Light fittings - worthwhile adding plug for maintenance and depreciation?

Discussion in 'Accounting & Tax' started by Mark F, 14th May, 2020.

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  1. Mark F

    Mark F Well-Known Member

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    In renovating my partners current IP project which was a deceased estate that had little/no maintenance for 20+ years I have added a plug and lead to all my new light fittings, both down lights and oysters, to minimise maintenance costs - no electrician call out costs etc. I also assume this makes the lights depreciable as they no longer meet the "hard wired" definition. Am I correct in this assumption?
     
  2. Paul@PFI

    [email protected] Tax Accounting + SMSF Business Plus Member

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    There is no requirement for it to be hard wired to be or not be building works. If it did hardwired ovens would no longer be Div 40 but would be Div 43 expenditure.

    Mods to lighting may be an insurance issue. And fire hazard. Fire Brigade would note the plugs etc.
     
    Last edited: 14th May, 2020
  3. Mark F

    Mark F Well-Known Member

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    I'm a bit confused. When I look at the ATO's depreciation list Rental properties 2019 I see:
    lights: fittings (excluding hardwired) - 5 year life (Div 40)
    lights: fittings, hardwired - Capital works (Div 43)

    Many led down lights come with cord and plug as do many fans. I don't see an insurance issue especially as they are using low wattage led bulbs.
     
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  4. Paul@PFI

    [email protected] Tax Accounting + SMSF Business Plus Member

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    So if it's in the ruling you can follow that.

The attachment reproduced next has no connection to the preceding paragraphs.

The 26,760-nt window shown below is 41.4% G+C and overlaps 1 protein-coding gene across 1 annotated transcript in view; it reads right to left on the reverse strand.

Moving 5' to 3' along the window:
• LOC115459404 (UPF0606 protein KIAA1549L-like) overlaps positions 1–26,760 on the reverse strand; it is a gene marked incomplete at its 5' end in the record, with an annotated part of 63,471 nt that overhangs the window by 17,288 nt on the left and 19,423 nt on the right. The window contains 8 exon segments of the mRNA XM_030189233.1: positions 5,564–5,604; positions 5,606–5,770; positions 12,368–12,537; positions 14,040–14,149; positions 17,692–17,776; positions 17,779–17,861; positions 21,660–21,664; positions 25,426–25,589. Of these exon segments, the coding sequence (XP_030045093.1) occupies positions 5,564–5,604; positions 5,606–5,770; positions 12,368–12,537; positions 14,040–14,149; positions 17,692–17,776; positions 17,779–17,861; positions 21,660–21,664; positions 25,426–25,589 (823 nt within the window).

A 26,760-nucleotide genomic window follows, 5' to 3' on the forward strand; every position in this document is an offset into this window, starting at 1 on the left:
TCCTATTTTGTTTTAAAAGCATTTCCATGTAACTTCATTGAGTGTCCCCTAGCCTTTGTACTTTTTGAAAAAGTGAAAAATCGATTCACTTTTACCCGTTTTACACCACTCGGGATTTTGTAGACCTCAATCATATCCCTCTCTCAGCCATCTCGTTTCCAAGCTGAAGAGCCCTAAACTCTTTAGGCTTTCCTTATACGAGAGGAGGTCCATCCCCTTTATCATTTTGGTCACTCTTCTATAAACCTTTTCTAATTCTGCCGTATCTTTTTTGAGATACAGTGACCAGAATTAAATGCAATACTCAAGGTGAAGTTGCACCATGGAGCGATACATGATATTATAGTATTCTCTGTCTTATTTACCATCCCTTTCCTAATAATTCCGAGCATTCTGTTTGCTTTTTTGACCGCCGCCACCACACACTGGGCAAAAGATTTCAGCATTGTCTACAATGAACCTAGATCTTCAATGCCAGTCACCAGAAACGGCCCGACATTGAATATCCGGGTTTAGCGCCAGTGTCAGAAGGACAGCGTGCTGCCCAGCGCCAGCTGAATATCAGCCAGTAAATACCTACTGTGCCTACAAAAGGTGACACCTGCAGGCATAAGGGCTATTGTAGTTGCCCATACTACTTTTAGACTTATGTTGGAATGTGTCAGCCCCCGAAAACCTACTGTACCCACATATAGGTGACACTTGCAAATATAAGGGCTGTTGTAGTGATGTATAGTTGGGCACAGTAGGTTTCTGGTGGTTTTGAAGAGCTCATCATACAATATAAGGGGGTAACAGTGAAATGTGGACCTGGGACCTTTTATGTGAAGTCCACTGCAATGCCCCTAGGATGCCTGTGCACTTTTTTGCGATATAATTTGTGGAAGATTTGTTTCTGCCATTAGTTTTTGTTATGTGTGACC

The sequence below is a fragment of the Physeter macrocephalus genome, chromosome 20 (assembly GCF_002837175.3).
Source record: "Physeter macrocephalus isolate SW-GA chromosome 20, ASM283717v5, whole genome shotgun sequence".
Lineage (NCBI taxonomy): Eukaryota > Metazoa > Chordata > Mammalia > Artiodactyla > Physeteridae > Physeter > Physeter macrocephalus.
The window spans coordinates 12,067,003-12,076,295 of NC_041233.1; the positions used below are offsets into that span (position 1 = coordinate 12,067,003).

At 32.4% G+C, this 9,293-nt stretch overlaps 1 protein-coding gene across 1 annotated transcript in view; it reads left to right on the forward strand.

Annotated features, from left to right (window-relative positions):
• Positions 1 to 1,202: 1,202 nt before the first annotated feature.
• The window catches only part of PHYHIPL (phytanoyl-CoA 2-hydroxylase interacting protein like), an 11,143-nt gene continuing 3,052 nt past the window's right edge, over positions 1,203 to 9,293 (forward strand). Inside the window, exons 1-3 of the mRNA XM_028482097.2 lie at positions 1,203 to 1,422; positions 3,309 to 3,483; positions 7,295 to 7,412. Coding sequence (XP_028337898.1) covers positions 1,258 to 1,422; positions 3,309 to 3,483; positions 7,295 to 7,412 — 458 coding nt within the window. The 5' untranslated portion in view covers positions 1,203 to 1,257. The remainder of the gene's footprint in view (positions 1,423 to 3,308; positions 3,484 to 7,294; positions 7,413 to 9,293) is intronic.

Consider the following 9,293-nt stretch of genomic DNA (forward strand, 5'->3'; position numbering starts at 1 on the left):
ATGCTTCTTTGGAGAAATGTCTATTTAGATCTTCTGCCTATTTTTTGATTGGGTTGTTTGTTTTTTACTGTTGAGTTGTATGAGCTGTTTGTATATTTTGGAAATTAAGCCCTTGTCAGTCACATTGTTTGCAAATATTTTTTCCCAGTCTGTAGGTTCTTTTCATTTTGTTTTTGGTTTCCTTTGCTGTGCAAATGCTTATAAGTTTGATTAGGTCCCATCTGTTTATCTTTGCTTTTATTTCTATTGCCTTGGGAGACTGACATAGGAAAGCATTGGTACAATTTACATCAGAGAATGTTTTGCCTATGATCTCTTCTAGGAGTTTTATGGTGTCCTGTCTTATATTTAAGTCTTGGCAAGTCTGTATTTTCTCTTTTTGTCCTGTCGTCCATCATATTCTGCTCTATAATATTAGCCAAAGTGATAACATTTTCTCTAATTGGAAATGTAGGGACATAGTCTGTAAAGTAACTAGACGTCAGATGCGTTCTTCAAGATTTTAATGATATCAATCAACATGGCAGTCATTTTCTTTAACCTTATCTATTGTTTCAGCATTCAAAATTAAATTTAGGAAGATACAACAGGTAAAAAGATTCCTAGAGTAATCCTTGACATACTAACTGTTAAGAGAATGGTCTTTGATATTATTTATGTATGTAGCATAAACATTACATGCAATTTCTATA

Of course buying plug fitting lights, having additional wirin by a sparkie vs simple installs as hardwired etc adds a much higher cost. To bring forward depreciation. You may be overthinking this minor element of the property. So if the cost was 6k vs 2k for standard lights you outlay 4k more to enhance deductions a year later by $600. And a extra refund of $200 or less.

    It's not at all a realistic proposition based on cashflows. Deductions are regressive. Depreciation deductions even more regressive. We are talking a deduction at 10% of higher cost vs 2.5% and at a marginal tax rate.
     
  5. Sean Connolly

    Sean Connolly Member

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    Paul I think you over complicated the answer to Marks question.
    To answer your question Mark, yes, by doing what you did with the light fittings they are now classified as removable and can be depreciated as such.
     
  6. Mark F

    Mark F Well-Known Member

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    Thanks for your replies Paul and Sean. The actual cost of adding the plug and lead is under $10 per unit for plug, socket and a metre of flex. The sparkie takes under 5 minutes extra per light and actually quite likes it as he is not faffing about at the top of a ladder trying to fit cable into the light fitting.
     
  7. Sean Connolly

    Sean Connolly Member

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    It is common practice for electricians to install a plug near where the light fittings will be installed, I see it a lot in strata buildings, as they are being constructed. My electrician did it for my kitchen during my renovation and I agree with you, it makes it a lot easier to replace a light fitting when the need arises.
     
  8. Paul@PFI

    [email protected] Tax Accounting + SMSF Business Plus Member

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    They could be written of in instances where its a individual light and installed cost is under $300. Dont assume. Tax law is about more than yes or no. Heaps of lights will meet that definition...But not doing a whole house at once.